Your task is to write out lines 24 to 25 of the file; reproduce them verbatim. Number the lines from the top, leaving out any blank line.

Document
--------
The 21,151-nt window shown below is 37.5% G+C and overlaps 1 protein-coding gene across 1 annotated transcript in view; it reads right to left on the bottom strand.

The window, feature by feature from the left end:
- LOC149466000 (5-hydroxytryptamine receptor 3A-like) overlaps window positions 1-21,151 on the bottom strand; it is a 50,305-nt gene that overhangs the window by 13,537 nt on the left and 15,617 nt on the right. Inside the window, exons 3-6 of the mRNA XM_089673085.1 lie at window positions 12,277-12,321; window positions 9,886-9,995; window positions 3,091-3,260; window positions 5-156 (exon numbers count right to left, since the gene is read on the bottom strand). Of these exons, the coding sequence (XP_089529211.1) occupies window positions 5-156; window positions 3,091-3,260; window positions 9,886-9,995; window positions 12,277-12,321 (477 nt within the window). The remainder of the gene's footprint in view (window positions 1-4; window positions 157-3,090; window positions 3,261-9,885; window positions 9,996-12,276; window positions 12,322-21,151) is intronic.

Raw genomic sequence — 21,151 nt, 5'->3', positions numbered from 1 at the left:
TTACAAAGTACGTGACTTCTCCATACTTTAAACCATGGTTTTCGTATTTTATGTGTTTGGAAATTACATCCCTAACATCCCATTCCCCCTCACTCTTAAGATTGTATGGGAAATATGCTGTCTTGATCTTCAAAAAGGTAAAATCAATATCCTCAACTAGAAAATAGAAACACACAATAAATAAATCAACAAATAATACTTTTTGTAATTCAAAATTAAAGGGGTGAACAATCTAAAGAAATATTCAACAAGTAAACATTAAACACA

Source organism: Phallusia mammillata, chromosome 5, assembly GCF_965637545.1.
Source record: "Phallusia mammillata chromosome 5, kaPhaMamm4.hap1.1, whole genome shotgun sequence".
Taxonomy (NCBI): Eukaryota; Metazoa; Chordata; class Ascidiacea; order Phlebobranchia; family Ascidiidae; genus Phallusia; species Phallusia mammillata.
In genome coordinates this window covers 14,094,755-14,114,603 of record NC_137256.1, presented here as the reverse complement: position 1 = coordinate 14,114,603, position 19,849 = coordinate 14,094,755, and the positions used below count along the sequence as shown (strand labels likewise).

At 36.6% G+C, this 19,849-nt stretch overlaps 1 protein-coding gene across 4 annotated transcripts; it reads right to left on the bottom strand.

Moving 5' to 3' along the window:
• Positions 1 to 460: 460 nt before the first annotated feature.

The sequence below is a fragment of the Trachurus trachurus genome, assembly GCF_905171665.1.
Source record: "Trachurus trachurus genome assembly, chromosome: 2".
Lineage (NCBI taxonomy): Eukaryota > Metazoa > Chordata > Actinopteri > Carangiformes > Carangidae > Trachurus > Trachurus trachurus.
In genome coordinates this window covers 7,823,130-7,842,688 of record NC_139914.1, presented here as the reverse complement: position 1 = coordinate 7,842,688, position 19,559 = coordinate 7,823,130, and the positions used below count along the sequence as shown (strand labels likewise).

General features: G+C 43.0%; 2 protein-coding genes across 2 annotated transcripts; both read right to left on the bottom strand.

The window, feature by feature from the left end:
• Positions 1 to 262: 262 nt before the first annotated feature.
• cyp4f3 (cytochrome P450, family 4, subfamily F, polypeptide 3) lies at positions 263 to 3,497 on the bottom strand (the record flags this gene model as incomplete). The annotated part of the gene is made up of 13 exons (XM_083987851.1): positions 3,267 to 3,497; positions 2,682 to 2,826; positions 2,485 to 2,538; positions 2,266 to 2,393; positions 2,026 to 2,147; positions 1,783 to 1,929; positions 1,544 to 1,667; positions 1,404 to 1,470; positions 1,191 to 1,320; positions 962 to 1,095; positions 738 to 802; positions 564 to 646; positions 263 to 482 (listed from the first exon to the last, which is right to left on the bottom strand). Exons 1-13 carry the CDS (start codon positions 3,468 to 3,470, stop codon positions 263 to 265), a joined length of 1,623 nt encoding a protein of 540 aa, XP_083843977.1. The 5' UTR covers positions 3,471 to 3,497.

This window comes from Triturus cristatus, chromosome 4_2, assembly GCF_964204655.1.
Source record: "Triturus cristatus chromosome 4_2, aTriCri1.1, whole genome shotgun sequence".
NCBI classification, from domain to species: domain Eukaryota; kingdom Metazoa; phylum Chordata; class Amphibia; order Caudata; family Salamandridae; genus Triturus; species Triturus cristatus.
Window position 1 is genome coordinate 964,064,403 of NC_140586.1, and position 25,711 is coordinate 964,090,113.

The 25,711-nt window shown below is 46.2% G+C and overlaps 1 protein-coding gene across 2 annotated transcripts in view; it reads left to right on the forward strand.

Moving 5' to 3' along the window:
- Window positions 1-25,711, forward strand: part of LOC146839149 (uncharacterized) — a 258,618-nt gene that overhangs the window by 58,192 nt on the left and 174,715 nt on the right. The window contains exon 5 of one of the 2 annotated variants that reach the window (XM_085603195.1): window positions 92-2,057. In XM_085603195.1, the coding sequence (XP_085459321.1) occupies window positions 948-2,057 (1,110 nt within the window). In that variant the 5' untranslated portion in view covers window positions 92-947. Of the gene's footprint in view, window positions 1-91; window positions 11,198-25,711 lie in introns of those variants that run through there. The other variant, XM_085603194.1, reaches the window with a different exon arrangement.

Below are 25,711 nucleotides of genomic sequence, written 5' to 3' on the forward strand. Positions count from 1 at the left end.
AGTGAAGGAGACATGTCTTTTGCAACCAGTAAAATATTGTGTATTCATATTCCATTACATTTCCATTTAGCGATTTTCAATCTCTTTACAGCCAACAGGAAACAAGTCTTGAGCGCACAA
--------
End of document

Window position 1 is genome coordinate 964,064,403 of NC_140586.1, and position 25,711 is coordinate 964,090,113.

The 25,711-nt window shown below is 46.2% G+C and overlaps 1 protein-coding gene across 2 annotated transcripts in view; it reads left to right on the forward strand.